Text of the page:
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The Coming of Fabrizze : A Novel
by Raymond DeCapite




Overview -

First published in 1960, The Coming of Fabrizze has been called by the New York Herald Tribune a "comic folklore festival about an Italian American colony in Cleveland, Ohio, back in the 1920s when all the land was a little slaphappy—and no one more so than these transplanted countrymen of the Medicis, Giuseppe Garibaldi, Christopher Columbus... and others whose hearts have belonged to Italia." More a myth or a legend than a realistic novel or sociological novel, Fabrizze is a celebration of the working class and a heroic tale of an immigrant who succeeds by virtue of hard work and honesty. Author Raymond DeCapite's characterizations of Italian Americans in Cleveland have been compared to the depictions of Armenian Americans in the early writing of William Saroyan, and Ann Ross of the New York Herald Tribune said that DeCapite's "greatest achievement is his ability to achieve tenderness without sentimentality."

"A modern folk tale filled with love, laughter and the joy of life.... Reading these merry pages is something like eating a dinner of the very best spaghetti and meat sauce with plenty of Chianti and a string orchestra nearby playing 'Santa Lucia.'" —The New York Times

"This absolute gem of a novel remains fresh. The story of a community of Italian immigrants who settle on the South Side of Cleveland during the 1920s and put their hands to work laying track for the mighty railroad heading west, DeCapite's debut novel is a book for the ear, a joyous celebration of voices, a sweet American hymn."—from the Foreword

"The truth is, Fabrizze is the boss of everything and everybody in this beguiling haven of song, drink, food and perpetual talk that sounds like poetry.... Fabrizze of the golden hair and the big smile, is larger than life, and in general handsomer. "—New York Herald Tribune

"Raymond DeCapite is a writer of exquisite talents: phrasemaker, dreamer, poet, teller of fairy tales.... He is a sweet writer." —John Fante, American novelist, short-story writer, and screenwriter of Italian descent

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More About The Coming of Fabrizze by Raymond DeCapite

 
 
 

Overview

First published in 1960, The Coming of Fabrizze has been called by the New York Herald Tribune a "comic folklore festival about an Italian American colony in Cleveland, Ohio, back in the 1920s when all the land was a little slaphappy—and no one more so than these transplanted countrymen of the Medicis, Giuseppe Garibaldi, Christopher Columbus... and others whose hearts have belonged to Italia." More a myth or a legend than a realistic novel or sociological novel, Fabrizze is a celebration of the working class and a heroic tale of an immigrant who succeeds by virtue of hard work and honesty. Author Raymond DeCapite's characterizations of Italian Americans in Cleveland have been compared to the depictions of Armenian Americans in the early writing of William Saroyan, and Ann Ross of the New York Herald Tribune said that DeCapite's "greatest achievement is his ability to achieve tenderness without sentimentality."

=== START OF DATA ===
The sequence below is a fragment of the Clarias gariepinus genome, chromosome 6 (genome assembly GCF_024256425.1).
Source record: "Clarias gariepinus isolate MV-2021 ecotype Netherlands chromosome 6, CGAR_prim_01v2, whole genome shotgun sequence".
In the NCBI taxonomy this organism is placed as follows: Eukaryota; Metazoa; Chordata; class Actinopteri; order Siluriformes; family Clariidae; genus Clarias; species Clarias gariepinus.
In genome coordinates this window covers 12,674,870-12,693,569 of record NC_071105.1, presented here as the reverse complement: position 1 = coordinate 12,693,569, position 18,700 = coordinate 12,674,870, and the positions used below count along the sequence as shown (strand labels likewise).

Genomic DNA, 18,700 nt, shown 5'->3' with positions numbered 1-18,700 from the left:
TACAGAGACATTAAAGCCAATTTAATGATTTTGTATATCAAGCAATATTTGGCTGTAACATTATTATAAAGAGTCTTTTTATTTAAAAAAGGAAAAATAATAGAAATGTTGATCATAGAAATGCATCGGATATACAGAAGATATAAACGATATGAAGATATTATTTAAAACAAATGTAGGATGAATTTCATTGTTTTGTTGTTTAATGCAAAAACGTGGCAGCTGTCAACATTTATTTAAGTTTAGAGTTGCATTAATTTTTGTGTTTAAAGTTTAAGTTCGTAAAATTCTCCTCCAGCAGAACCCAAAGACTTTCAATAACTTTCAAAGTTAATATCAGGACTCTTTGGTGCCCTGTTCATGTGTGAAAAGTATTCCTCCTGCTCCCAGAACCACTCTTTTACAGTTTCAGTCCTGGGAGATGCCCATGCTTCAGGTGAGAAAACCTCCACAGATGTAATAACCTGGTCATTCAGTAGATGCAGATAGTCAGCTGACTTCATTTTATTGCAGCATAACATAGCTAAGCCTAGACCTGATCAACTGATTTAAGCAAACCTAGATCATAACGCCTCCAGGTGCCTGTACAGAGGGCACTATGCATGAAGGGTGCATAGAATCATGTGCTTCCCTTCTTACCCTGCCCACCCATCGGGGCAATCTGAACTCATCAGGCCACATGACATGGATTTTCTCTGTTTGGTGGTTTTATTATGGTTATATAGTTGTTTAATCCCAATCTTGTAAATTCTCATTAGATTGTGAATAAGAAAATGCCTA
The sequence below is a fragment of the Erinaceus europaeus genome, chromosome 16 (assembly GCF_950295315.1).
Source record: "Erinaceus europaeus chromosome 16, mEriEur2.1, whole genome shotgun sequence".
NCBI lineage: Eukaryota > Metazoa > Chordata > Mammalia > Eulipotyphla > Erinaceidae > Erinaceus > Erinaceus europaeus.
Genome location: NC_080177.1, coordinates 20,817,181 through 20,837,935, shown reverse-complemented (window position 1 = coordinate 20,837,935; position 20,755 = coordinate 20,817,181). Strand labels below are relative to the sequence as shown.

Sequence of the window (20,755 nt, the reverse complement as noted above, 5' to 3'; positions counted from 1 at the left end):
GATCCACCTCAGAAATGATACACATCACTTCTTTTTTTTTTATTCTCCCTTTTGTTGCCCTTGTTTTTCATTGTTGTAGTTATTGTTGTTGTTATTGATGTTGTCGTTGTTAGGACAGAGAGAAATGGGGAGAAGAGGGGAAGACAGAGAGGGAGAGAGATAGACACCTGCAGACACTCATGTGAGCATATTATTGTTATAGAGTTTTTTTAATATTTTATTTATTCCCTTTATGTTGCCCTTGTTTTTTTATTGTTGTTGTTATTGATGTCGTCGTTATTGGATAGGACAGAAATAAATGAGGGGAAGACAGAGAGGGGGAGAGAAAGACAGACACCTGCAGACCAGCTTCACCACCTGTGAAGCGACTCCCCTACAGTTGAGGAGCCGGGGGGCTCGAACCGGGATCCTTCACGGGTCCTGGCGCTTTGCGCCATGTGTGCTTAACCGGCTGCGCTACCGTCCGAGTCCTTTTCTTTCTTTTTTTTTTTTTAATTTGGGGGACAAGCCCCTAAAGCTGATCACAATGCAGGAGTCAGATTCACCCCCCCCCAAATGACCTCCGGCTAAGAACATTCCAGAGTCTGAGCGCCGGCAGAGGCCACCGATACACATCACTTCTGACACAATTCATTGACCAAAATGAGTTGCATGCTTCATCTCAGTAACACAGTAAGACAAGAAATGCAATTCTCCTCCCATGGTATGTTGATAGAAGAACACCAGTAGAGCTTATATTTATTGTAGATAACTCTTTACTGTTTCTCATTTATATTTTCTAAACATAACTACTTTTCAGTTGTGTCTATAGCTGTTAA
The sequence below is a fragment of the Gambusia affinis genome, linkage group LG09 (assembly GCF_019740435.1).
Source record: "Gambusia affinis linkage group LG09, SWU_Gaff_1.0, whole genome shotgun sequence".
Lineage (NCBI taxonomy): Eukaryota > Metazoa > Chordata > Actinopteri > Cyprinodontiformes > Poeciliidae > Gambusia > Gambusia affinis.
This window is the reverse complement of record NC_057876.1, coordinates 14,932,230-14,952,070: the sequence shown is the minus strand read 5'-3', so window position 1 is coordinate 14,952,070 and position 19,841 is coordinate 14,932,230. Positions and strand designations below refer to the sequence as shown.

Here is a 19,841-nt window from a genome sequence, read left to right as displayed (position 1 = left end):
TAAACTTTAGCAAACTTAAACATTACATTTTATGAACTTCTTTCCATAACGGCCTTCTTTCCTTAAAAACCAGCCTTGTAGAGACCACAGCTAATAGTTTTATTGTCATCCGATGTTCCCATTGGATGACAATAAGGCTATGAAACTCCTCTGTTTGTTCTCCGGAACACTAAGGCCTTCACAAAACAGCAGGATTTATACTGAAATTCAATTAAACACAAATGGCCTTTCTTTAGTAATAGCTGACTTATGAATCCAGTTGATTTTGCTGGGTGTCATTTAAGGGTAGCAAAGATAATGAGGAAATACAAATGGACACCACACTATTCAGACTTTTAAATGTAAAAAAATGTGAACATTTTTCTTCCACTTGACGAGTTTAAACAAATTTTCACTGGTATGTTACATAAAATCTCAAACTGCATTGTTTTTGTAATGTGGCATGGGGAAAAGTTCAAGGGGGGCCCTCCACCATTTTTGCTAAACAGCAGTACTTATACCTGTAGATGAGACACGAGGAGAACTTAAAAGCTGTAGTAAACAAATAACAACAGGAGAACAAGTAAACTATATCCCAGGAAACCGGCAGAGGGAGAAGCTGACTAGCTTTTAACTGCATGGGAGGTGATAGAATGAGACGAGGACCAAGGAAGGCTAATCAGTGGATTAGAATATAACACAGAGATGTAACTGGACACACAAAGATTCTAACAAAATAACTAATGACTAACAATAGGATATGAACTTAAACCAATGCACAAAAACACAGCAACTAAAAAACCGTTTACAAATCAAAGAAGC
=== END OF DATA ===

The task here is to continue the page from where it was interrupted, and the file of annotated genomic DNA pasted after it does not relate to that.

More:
"A modern folk tale filled with love, laughter and the joy of life.... Reading these merry pages is something like eating a dinner of the very best spaghetti and meat sauce with plenty of Chianti and a string orchestra nearby playing 'Santa Lucia.'" —The New York Times

"This absolute gem of a novel remains fresh. The story of a community of Italian immigrants who settle on the South Side of Cleveland during the 1920s and put their hands to work laying track for the mighty railroad heading west, DeCapite's debut novel is a book for the ear, a joyous celebration of voices, a sweet American hymn."—from the Foreword

"The truth is, Fabrizze is the boss of everything and everybody in this beguiling haven of song, drink, food and perpetual talk that sounds like poetry.... Fabrizze of the golden hair and the big smile, is larger than life, and in general handsomer. "—New York Herald Tribune

"Raymond DeCapite is a writer of exquisite talents: phrasemaker, dreamer, poet, teller of fairy tales.... He is a sweet writer." —John Fante, American novelist, short-story writer, and screenwriter of Italian descent



This item is Non-Returnable.

 

Details

  • ISBN: 9781612778945
  • Publisher: The Kent State University Press
  • Date: Dec 2013
 

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